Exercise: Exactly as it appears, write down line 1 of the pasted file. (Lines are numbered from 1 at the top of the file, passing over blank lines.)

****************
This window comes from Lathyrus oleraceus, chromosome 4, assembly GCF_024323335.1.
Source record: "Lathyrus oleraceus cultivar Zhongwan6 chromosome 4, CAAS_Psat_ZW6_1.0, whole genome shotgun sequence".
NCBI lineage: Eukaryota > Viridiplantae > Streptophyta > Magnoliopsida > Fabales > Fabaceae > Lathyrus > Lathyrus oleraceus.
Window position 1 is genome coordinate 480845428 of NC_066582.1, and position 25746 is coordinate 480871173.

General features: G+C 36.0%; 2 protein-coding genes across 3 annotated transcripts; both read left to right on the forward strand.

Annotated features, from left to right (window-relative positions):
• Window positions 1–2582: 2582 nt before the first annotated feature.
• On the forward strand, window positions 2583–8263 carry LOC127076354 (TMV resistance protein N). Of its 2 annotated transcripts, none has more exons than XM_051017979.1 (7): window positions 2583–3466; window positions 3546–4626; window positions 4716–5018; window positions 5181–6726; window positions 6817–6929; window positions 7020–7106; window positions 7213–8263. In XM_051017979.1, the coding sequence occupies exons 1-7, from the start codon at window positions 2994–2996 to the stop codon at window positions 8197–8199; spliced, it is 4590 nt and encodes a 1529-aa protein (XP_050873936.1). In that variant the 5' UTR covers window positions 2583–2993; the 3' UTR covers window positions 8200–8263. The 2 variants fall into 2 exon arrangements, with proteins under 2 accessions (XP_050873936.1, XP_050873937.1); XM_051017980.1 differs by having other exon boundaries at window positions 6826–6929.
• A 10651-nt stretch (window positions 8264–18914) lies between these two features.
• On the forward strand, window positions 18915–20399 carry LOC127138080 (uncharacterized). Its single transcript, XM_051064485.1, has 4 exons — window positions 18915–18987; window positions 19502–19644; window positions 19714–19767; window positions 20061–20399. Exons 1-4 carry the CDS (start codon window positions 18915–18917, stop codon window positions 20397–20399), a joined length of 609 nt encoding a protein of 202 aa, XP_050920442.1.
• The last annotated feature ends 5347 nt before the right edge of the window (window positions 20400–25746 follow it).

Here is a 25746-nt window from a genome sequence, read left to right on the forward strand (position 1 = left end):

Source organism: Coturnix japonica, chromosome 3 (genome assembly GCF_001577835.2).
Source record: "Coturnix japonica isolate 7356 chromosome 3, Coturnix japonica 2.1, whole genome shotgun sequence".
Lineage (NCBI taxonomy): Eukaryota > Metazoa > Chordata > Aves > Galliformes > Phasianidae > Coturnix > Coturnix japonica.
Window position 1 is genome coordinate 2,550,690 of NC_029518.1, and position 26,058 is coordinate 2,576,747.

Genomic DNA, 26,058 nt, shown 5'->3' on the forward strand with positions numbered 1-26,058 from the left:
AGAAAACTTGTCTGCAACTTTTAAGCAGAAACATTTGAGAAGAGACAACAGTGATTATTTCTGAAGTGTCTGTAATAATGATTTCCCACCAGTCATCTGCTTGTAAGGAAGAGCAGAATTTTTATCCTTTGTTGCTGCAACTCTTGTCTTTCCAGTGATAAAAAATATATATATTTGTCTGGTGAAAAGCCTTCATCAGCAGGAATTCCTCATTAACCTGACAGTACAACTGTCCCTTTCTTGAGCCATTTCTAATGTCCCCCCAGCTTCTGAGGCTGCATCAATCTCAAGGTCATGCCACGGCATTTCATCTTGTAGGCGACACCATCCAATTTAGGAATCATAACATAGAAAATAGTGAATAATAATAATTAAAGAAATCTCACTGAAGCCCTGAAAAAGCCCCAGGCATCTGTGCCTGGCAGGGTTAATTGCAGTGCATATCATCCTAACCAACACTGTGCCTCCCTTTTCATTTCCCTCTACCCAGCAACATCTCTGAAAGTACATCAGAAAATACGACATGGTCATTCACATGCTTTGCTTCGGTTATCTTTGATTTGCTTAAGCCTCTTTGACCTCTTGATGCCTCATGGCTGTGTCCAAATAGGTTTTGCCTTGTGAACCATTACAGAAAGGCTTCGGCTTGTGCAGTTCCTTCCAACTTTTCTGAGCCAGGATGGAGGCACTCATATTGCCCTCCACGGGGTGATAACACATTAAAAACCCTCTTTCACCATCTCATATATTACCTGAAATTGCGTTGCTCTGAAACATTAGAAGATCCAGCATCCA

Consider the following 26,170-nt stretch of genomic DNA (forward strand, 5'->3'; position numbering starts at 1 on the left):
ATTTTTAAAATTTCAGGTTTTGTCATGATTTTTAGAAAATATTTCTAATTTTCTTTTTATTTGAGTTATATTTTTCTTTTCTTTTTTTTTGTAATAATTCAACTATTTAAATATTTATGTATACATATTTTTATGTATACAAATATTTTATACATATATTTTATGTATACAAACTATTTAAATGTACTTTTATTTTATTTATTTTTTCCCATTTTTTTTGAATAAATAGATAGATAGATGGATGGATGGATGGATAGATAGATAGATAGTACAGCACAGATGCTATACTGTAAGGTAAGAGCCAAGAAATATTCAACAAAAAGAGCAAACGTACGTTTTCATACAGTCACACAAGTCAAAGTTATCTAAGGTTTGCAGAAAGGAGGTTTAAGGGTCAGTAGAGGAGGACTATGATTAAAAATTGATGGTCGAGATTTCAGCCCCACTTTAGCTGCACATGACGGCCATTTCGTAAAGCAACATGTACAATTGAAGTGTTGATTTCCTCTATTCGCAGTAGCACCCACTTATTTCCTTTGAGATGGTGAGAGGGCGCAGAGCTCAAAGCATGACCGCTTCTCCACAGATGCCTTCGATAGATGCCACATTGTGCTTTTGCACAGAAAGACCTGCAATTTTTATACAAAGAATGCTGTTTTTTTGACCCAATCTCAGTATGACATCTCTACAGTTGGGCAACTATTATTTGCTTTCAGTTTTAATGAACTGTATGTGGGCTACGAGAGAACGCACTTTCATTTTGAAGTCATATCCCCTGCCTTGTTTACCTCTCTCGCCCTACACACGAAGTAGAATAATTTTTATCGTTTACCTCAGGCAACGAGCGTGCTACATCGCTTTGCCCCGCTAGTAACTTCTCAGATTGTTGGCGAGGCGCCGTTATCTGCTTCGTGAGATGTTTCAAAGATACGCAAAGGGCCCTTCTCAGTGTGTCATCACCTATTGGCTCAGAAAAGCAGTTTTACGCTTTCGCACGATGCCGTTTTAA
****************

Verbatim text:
This window comes from Lathyrus oleraceus, chromosome 4, assembly GCF_024323335.1.